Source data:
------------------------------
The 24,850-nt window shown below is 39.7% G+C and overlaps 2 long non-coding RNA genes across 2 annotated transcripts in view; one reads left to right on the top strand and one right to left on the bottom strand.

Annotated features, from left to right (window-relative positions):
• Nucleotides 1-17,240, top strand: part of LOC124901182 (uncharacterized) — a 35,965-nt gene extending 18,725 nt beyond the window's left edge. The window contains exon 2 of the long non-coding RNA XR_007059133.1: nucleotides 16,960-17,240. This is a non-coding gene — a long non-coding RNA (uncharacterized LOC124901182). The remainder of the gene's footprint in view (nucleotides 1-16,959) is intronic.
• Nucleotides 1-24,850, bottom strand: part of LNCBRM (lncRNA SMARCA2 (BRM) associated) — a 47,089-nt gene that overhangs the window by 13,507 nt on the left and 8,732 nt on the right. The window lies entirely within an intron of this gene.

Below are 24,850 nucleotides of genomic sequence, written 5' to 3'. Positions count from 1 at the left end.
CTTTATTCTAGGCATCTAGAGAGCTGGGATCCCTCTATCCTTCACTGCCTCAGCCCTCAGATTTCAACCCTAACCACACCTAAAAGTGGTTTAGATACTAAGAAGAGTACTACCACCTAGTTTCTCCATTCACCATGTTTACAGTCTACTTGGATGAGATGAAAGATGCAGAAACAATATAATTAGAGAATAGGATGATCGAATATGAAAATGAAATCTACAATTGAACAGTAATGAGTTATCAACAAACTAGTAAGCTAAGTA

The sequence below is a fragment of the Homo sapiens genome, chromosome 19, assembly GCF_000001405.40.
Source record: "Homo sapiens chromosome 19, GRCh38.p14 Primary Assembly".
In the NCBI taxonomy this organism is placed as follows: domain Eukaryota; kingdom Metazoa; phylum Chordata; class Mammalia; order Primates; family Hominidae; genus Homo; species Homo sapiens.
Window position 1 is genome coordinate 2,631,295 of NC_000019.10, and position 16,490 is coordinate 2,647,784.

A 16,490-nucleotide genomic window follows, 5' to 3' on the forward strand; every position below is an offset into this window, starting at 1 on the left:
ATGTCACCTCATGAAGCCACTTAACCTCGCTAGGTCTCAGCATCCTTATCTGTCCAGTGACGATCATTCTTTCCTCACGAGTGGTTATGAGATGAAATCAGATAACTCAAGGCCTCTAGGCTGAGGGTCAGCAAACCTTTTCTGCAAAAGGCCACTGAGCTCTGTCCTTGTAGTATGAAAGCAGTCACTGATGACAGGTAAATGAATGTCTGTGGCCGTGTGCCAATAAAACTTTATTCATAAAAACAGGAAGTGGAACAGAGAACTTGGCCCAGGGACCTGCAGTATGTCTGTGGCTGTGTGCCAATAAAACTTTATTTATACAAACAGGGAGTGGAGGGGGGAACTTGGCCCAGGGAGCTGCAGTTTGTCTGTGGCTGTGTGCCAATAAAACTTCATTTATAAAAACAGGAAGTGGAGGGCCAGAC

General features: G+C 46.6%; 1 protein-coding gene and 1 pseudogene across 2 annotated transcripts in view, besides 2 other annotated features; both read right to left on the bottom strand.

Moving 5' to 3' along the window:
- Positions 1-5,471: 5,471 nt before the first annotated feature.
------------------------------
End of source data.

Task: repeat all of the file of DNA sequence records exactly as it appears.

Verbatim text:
The 24,850-nt window shown below is 39.7% G+C and overlaps 2 long non-coding RNA genes across 2 annotated transcripts in view; one reads left to right on the top strand and one right to left on the bottom strand.

Annotated features, from left to right (window-relative positions):
• Nucleotides 1-17,240, top strand: part of LOC124901182 (uncharacterized) — a 35,965-nt gene extending 18,725 nt beyond the window's left edge. The window contains exon 2 of the long non-coding RNA XR_007059133.1: nucleotides 16,960-17,240. This is a non-coding gene — a long non-coding RNA (uncharacterized LOC124901182). The remainder of the gene's footprint in view (nucleotides 1-16,959) is intronic.
• Nucleotides 1-24,850, bottom strand: part of LNCBRM (lncRNA SMARCA2 (BRM) associated) — a 47,089-nt gene that overhangs the window by 13,507 nt on the left and 8,732 nt on the right. The window lies entirely within an intron of this gene.

Below are 24,850 nucleotides of genomic sequence, written 5' to 3'. Positions count from 1 at the left end.
CTTTATTCTAGGCATCTAGAGAGCTGGGATCCCTCTATCCTTCACTGCCTCAGCCCTCAGATTTCAACCCTAACCACACCTAAAAGTGGTTTAGATACTAAGAAGAGTACTACCACCTAGTTTCTCCATTCACCATGTTTACAGTCTACTTGGATGAGATGAAAGATGCAGAAACAATATAATTAGAGAATAGGATGATCGAATATGAAAATGAAATCTACAATTGAACAGTAATGAGTTATCAACAAACTAGTAAGCTAAGTA

The sequence below is a fragment of the Homo sapiens genome, chromosome 19, assembly GCF_000001405.40.
Source record: "Homo sapiens chromosome 19, GRCh38.p14 Primary Assembly".
In the NCBI taxonomy this organism is placed as follows: domain Eukaryota; kingdom Metazoa; phylum Chordata; class Mammalia; order Primates; family Hominidae; genus Homo; species Homo sapiens.
Window position 1 is genome coordinate 2,631,295 of NC_000019.10, and position 16,490 is coordinate 2,647,784.

A 16,490-nucleotide genomic window follows, 5' to 3' on the forward strand; every position below is an offset into this window, starting at 1 on the left:
ATGTCACCTCATGAAGCCACTTAACCTCGCTAGGTCTCAGCATCCTTATCTGTCCAGTGACGATCATTCTTTCCTCACGAGTGGTTATGAGATGAAATCAGATAACTCAAGGCCTCTAGGCTGAGGGTCAGCAAACCTTTTCTGCAAAAGGCCACTGAGCTCTGTCCTTGTAGTATGAAAGCAGTCACTGATGACAGGTAAATGAATGTCTGTGGCCGTGTGCCAATAAAACTTTATTCATAAAAACAGGAAGTGGAACAGAGAACTTGGCCCAGGGACCTGCAGTATGTCTGTGGCTGTGTGCCAATAAAACTTTATTTATACAAACAGGGAGTGGAGGGGGGAACTTGGCCCAGGGAGCTGCAGTTTGTCTGTGGCTGTGTGCCAATAAAACTTCATTTATAAAAACAGGAAGTGGAGGGCCAGAC

General features: G+C 46.6%; 1 protein-coding gene and 1 pseudogene across 2 annotated transcripts in view, besides 2 other annotated features; both read right to left on the bottom strand.

Moving 5' to 3' along the window:
- Positions 1-5,471: 5,471 nt before the first annotated feature.